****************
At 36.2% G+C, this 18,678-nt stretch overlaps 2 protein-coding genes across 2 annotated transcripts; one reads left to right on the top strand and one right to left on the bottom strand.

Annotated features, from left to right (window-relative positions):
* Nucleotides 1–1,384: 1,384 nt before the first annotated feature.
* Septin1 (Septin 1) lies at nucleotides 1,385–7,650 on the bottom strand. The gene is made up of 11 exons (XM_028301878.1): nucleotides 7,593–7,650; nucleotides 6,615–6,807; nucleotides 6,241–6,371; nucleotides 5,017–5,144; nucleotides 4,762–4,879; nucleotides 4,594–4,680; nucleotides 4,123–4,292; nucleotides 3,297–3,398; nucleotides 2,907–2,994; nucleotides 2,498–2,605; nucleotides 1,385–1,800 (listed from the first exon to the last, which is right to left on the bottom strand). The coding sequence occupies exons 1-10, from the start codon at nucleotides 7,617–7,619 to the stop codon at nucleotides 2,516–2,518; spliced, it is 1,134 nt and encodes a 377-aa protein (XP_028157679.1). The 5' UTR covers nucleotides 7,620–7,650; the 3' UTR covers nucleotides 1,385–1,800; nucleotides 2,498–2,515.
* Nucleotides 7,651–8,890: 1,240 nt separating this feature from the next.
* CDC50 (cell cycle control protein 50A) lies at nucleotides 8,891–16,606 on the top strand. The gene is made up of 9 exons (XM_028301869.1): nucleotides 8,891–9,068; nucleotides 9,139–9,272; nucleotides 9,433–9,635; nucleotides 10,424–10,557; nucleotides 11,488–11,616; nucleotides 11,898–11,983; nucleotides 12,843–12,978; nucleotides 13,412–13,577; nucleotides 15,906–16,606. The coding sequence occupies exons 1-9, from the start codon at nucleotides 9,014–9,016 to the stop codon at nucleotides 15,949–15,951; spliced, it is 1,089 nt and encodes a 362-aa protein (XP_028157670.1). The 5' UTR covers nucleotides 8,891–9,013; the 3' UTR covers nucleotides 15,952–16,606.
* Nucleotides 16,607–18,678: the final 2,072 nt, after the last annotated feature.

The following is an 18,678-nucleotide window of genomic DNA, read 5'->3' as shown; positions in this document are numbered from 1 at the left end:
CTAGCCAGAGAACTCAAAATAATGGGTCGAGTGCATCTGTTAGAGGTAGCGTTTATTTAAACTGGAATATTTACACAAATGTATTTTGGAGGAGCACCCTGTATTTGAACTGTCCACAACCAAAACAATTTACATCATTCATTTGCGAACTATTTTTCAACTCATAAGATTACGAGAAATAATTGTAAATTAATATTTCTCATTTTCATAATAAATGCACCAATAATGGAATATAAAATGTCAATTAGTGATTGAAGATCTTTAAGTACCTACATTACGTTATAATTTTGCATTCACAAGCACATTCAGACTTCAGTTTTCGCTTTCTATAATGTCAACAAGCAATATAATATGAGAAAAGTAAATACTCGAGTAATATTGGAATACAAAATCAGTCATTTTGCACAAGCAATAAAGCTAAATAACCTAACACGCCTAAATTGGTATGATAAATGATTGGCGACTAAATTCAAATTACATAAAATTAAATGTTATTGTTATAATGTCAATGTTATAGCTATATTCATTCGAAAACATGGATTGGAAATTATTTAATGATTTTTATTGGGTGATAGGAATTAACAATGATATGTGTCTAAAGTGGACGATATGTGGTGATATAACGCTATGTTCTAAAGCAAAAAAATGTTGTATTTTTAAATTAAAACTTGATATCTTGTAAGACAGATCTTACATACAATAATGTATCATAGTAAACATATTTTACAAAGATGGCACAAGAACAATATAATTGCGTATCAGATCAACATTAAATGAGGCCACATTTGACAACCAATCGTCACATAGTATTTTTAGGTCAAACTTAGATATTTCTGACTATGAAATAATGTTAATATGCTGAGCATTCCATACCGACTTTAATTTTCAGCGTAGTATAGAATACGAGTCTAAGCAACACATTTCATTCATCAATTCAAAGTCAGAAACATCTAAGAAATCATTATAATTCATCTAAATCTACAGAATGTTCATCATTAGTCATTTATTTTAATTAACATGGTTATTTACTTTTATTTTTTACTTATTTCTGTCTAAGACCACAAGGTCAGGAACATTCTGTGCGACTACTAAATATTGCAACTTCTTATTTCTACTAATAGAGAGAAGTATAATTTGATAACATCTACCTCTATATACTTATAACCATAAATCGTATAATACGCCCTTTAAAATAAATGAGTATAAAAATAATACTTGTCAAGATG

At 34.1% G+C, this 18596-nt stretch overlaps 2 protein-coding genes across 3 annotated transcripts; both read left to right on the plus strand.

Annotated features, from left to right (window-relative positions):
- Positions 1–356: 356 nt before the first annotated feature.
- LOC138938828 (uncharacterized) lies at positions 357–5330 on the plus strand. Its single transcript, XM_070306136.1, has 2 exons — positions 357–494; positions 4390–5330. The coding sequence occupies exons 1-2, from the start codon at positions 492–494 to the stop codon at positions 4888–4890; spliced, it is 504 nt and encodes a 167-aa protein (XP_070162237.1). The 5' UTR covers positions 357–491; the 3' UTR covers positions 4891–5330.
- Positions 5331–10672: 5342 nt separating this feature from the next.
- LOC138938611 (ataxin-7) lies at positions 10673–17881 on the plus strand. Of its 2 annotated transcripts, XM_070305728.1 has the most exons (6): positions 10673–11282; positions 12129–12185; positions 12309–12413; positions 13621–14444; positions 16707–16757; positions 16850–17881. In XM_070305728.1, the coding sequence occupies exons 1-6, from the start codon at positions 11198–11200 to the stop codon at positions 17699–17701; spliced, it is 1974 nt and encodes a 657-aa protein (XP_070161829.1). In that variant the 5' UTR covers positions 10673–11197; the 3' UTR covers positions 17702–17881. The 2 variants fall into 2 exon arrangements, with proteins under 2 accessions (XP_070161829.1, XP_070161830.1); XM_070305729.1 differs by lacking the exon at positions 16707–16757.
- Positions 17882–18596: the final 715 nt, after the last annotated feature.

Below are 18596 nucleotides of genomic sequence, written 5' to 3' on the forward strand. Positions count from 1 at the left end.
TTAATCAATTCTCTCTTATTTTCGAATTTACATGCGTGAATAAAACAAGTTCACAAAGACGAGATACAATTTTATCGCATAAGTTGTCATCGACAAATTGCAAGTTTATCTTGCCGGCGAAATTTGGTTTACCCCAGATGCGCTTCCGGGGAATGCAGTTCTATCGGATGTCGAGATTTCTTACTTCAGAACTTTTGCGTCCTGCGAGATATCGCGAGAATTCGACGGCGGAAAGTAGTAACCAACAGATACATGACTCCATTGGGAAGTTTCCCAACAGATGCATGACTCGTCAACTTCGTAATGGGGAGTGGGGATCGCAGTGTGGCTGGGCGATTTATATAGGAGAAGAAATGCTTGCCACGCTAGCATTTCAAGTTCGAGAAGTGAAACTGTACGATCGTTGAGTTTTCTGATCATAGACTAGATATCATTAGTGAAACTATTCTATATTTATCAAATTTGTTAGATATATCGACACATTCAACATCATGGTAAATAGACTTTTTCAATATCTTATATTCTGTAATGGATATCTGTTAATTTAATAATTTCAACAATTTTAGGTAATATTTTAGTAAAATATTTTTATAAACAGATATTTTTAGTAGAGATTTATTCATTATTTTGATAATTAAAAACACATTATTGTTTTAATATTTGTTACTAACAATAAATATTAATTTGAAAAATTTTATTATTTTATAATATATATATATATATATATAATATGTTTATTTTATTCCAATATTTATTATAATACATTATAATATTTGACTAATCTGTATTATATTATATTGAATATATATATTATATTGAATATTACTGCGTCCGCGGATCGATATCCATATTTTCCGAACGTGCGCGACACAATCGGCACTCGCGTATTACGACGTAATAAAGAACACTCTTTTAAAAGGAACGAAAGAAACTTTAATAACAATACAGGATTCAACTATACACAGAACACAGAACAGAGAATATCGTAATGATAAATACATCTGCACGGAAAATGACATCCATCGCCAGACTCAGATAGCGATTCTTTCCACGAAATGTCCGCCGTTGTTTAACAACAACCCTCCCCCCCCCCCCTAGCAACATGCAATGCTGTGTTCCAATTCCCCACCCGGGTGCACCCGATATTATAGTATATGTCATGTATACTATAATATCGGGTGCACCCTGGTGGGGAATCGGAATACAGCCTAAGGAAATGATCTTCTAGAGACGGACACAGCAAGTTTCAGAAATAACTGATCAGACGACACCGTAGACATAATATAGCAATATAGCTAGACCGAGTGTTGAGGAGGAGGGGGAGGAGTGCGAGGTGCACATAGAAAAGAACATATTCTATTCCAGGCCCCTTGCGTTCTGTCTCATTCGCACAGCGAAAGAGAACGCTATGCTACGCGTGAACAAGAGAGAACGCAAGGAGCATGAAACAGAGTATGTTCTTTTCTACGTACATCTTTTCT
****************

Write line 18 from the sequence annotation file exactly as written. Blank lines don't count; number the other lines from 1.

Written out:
TTAATCAATTCTCTCTTATTTTCGAATTTACATGCGTGAATAAAACAAGTTCACAAAGACGAGATACAATTTTATCGCATAAGTTGTCATCGACAAATTGCAAGTTTATCTTGCCGGCGAAATTTGGTTTACCCCAGATGCGCTTCCGGGGAATGCAGTTCTATCGGATGTCGAGATTTCTTACTTCAGAACTTTTGCGTCCTGCGAGATATCGCGAGAATTCGACGGCGGAAAGTAGTAACCAACAGATACATGACTCCATTGGGAAGTTTCCCAACAGATGCATGACTCGTCAACTTCGTAATGGGGAGTGGGGATCGCAGTGTGGCTGGGCGATTTATATAGGAGAAGAAATGCTTGCCACGCTAGCATTTCAAGTTCGAGAAGTGAAACTGTACGATCGTTGAGTTTTCTGATCATAGACTAGATATCATTAGTGAAACTATTCTATATTTATCAAATTTGTTAGATATATCGACACATTCAACATCATGGTAAATAGACTTTTTCAATATCTTATATTCTGTAATGGATATCTGTTAATTTAATAATTTCAACAATTTTAGGTAATATTTTAGTAAAATATTTTTATAAACAGATATTTTTAGTAGAGATTTATTCATTATTTTGATAATTAAAAACACATTATTGTTTTAATATTTGTTACTAACAATAAATATTAATTTGAAAAATTTTATTATTTTATAATATATATATATATATATATAATATGTTTATTTTATTCCAATATTTATTATAATACATTATAATATTTGACTAATCTGTATTATATTATATTGAATATATATATTATATTGAATATTACTGCGTCCGCGGATCGATATCCATATTTTCCGAACGTGCGCGACACAATCGGCACTCGCGTATTACGACGTAATAAAGAACACTCTTTTAAAAGGAACGAAAGAAACTTTAATAACAATACAGGATTCAACTATACACAGAACACAGAACAGAGAATATCGTAATGATAAATACATCTGCACGGAAAATGACATCCATCGCCAGACTCAGATAGCGATTCTTTCCACGAAATGTCCGCCGTTGTTTAACAACAACCCTCCCCCCCCCCCCTAGCAACATGCAATGCTGTGTTCCAATTCCCCACCCGGGTGCACCCGATATTATAGTATATGTCATGTATACTATAATATCGGGTGCACCCTGGTGGGGAATCGGAATACAGCCTAAGGAAATGATCTTCTAGAGACGGACACAGCAAGTTTCAGAAATAACTGATCAGACGACACCGTAGACATAATATAGCAATATAGCTAGACCGAGTGTTGAGGAGGAGGGGGAGGAGTGCGAGGTGCACATAGAAAAGAACATATTCTATTCCAGGCCCCTTGCGTTCTGTCTCATTCGCACAGCGAAAGAGAACGCTATGCTACGCGTGAACAAGAGAGAACGCAAGGAGCATGAAACAGAGTATGTTCTTTTCTACGTACATCTTTTCT